Gerhard Domagk discovers that Prontosil, an orange-red dye, cures infections caused by the common bacteria streptococci. The finding opens the door to the synthesis of chemotherapeutic drugs (or "wonder drugs") and sulfa drugs in particular.
Gerhard Domagk (1895-1964) | Winner of the Nobel Prize in Physiology or Medicine in 1939 "for the discovery of the antibacterial effects of prontosil" | Birthplace: Lagow, Prussia (Łagów, Poland)
Bronzebüste des Nobelpreisträger Gerhard Domagk,gestaltet von der Bildhauerin Andrea Wenzel, München
IG Farben headquarters in Frankfurt am Main-Otto Bayer discovered the polyaddition for the synthesis of polyurethane in 1937. Several IG Farben scientists were awarded Nobel Prizes. Carl Bosch and Friedrich Bergius were awarded the Nobel Prize in Chemistry in 1931 "in recognition of their contributions to the invention and development of chemical high pressure methods". Gerhard Domagk was awarded the Nobel Prize in Physiology or Medicine in 1939 "for the discovery of the antibacterial…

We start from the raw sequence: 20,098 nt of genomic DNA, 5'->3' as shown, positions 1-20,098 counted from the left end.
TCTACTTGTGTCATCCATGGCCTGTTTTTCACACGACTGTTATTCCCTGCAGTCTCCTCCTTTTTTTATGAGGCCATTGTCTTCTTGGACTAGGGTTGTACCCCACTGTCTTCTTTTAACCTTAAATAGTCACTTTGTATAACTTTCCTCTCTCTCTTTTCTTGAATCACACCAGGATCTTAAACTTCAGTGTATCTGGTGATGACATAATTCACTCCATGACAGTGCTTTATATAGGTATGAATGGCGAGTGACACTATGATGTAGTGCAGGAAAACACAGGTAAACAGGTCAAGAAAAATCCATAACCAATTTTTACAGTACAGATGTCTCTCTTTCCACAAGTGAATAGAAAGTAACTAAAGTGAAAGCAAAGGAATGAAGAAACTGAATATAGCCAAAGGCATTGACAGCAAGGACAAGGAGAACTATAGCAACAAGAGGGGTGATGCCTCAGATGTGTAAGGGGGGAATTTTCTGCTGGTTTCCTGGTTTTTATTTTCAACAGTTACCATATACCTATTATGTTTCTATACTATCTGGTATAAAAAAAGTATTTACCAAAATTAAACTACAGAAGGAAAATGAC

Otto Dix - Bildnis Professor Gerhard Domagk
15 February, 1935 — The discovery and clinical development of Prontosil, the first broadly effective antibacterial drug, is published in a series of articles in Germany's pre-eminent medical journal, Deutsche Medizinische Wochenschrift, by Gerhard Domagk.
Gerhard Domagk (1960) - The Overcoming of Chemoresistance of Tuberculosis and Other Bacterial Infections (German presentation)
Dr. Gerhard Domagk, Prontosil and Sulfa Antimicrobials. Prontosil, Sulfonamides and Sulfanalimide Drug Therapy History. The German dye industry made many, varied chemicals including dyes for textiles and cells. Domagk’s studies of one...
Gerhard Domagk, The Nobel Prize in Physiology or Medicine 1939: "for the discovery of the antibacterial effects of prontosil", bacteriology
Prontosil, is the first systemically active antibacterial drug. It was discovered in 1933 by Gerhard Domagk.